1. Introduction

Special Economic Zones (SEZs) are delimited geographic areas contained within a country's national boundaries, with natural and logistical advantages suitable for high productivity. SEZs provide an exceptional business environment to attract investment, develop international trade, generate quality jobs, as well as offering fiscal and labor benefits, a world-class infrastructure and support programs (human capital, financing, and innovation). SEZs promote the economic activity within the zone and the industrial zones that focus mainly on specific economic activities [^{1}].

The World Bank considers that the concept of an SEZ includes a wide variety of types of economic zone. Among the most important are *Free Trade Zones* (FTZs) which re-export goods enjoying certain customs advantages, and *Export Processing Zones* (EPZs), which promote economic growth by attracting foreign investment and producing exports [^{2},^{3}].According to Zeng [^{4}], in the last three decades, China has been an example for other countries in the creation of SEZs, because these have contributed significantly to the generation of employment, exports, gross domestic product and attraction of foreign investment.

In 1980, the first four SEZs of China were created: *Shenzhen*, *Zhuai,* and *Shantou* belong to Guangdong Province and *Xiamen* belongs to Fujian Province. These two provinces are strategically located in coastal areas close to Hong Kong, Macao, and Taiwan. Of all these zones, Shenzhen is the most developed, probably because of its location at the delta of the Pearl River and immediately north of Hong Kong where capitalist modes of economic growth and management have flourished [^{5}]. Several studies are still assessing the great economic achievement of this region, in order to replicate it [^{6}].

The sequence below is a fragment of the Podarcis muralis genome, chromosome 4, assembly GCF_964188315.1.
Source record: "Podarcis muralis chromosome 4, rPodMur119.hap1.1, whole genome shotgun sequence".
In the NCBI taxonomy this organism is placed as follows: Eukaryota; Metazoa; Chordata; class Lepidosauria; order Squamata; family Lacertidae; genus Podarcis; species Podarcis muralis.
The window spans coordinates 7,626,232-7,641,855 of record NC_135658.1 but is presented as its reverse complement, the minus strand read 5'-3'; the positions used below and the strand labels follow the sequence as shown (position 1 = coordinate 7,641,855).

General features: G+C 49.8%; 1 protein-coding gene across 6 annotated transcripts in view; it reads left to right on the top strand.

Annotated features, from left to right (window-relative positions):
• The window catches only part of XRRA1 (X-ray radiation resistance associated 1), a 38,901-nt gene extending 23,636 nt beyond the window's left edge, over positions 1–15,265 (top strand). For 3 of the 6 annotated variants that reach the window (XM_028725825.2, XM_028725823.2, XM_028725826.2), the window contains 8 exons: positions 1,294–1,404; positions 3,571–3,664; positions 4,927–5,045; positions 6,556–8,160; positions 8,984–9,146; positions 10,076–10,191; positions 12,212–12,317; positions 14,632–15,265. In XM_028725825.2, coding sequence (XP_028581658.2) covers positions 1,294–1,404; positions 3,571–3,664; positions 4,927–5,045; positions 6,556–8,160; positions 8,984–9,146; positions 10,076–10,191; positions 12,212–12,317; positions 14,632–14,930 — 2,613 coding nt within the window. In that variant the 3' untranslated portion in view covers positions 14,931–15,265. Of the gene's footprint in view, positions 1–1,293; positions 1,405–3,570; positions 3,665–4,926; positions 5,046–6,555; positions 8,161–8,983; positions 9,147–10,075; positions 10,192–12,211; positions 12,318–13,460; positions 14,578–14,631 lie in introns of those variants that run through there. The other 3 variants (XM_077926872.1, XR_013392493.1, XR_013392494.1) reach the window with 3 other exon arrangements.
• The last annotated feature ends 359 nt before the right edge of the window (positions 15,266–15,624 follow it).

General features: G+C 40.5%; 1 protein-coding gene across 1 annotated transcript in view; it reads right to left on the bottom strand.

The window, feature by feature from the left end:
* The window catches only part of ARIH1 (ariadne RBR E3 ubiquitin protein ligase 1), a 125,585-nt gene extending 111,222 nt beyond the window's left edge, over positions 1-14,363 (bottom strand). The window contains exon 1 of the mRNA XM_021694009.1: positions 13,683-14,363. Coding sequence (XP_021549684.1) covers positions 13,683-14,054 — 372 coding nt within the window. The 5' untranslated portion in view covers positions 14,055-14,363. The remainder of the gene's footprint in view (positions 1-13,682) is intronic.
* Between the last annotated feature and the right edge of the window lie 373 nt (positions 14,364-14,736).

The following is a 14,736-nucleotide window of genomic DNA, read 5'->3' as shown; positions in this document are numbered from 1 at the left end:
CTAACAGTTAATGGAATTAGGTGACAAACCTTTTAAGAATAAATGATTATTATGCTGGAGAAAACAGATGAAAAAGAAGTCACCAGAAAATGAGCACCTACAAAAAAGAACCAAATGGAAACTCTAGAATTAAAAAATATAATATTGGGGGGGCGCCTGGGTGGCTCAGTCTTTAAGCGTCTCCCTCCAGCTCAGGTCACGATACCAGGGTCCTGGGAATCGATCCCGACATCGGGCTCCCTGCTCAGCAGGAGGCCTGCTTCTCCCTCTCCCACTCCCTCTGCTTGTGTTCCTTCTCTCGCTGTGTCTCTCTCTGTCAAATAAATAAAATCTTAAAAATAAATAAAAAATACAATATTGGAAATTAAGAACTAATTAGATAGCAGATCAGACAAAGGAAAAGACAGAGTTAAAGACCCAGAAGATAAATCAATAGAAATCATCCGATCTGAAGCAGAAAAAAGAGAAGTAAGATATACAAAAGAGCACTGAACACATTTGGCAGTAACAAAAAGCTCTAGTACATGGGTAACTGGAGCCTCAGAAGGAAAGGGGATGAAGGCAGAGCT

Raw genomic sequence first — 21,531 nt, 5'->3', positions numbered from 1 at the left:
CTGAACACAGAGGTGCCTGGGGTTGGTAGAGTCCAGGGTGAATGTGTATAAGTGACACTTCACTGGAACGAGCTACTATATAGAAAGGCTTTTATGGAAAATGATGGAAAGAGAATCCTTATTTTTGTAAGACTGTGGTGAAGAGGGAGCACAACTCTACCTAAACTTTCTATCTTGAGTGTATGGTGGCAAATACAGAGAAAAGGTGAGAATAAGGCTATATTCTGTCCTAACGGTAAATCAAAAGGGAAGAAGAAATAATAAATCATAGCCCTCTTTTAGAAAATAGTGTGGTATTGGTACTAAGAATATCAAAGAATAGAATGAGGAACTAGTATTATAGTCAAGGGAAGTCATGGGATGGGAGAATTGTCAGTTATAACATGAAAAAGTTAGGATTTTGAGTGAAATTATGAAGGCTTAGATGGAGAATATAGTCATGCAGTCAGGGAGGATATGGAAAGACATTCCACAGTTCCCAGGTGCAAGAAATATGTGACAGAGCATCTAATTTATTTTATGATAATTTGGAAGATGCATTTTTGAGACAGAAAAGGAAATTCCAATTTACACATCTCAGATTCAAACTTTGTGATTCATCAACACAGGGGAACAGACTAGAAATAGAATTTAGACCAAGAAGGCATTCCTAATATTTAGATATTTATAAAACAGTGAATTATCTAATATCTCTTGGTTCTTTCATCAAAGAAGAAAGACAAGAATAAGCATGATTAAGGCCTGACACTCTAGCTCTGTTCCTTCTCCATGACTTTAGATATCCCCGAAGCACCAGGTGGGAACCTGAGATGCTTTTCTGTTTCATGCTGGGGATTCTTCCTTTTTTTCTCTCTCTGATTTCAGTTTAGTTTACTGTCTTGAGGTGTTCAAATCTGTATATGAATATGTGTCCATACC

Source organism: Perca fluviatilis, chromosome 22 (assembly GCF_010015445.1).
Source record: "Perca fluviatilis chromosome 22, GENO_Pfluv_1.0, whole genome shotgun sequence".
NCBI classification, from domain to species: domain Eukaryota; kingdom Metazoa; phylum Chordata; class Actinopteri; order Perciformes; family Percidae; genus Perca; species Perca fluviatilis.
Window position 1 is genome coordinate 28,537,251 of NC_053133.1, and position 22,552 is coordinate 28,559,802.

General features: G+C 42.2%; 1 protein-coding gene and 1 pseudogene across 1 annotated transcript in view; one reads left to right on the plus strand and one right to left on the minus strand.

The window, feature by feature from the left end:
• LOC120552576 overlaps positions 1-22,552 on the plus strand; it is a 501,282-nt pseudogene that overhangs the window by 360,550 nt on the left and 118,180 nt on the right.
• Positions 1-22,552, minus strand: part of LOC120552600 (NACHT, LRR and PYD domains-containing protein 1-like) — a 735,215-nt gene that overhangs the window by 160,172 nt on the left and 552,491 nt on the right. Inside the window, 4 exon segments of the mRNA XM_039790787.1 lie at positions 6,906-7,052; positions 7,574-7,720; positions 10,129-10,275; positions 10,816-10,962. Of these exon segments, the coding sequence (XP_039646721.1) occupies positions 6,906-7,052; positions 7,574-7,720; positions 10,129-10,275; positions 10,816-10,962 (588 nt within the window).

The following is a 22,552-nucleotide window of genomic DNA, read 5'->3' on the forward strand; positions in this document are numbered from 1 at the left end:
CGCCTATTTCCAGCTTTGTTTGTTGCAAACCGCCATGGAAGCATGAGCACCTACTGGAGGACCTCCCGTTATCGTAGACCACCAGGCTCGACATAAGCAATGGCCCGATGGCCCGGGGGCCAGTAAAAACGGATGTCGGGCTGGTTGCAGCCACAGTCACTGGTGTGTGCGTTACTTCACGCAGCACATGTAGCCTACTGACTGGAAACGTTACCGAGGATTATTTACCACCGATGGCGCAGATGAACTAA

The success of SEZs inside China has inspired other countries, such as Honduras, Taiwan, South Korea, Madagascar, India, El Salvador and Bangladesh, to create their own. This has provided multiple benefits, such as employment generation, export growth and diversification, government revenue and technology transfer [^{1},^{7}-^{10}]. For instance, India is one of the many countries where, thanks to the establishment of SEZs, the jewelry and electronics industry has grown rapidly and this has contributed to creating quality jobs [^{11},^{12}]. Through a three-sector Harris-Todaro type model it has been established that agriculture and SEZs can grow at the same time if the government provides support for projects that benefit and boost land efficiency [^{13}].

The main contribution of this paper is to propose a tool for delineating SEZs based on mathematical modeling. Our method is applied in a case study of the Isthmus of Tehuantepec, Mexico.

2. SEZs and mathematical modeling

For a decision maker, designing an SEZ is not an easy task, mainly due to two reasons: defining the spatial unit to use (province, state, town, etc.), and determining its area of influence. Mathematical tools, in particular, Integer Linear Programming (ILP), have been used to solve several complex real-life problems where the decision maker does not find it easy to make a decision.

The problem of the delineation of SEZs is similar to the territory design problem (TDP), where small geographic basic units (municipalities) are grouped into larger geographic clusters called territories (economic zones), which are acceptable or optimal according to the relevant planning criteria [^{14}]. The TDP has several applications in political districting [^{15}-^{20}], sales territory design [^{14},^{21}-^{23}], agricultural zones [^{24},^{25}] and public services [^{26}]. Some surveys of the methods and algorithms used in the TDP can be found in [^{27}-^{29}] for districting problems; in [^{26}] for sales districting and; in [^{30}] for political districting.

The originality of the present paper lies in the way to treat the delineation of SEZs. To the best of our knowledge, there are no studies using an Integer Linear Programming approach to delimiting these zones and their areas of influence. In this article, we propose two mathematical formulations to delineate SEZs and their areas of influence. The first one is based on the assignment problem and, the second one on the facility location problem.

3. Methodology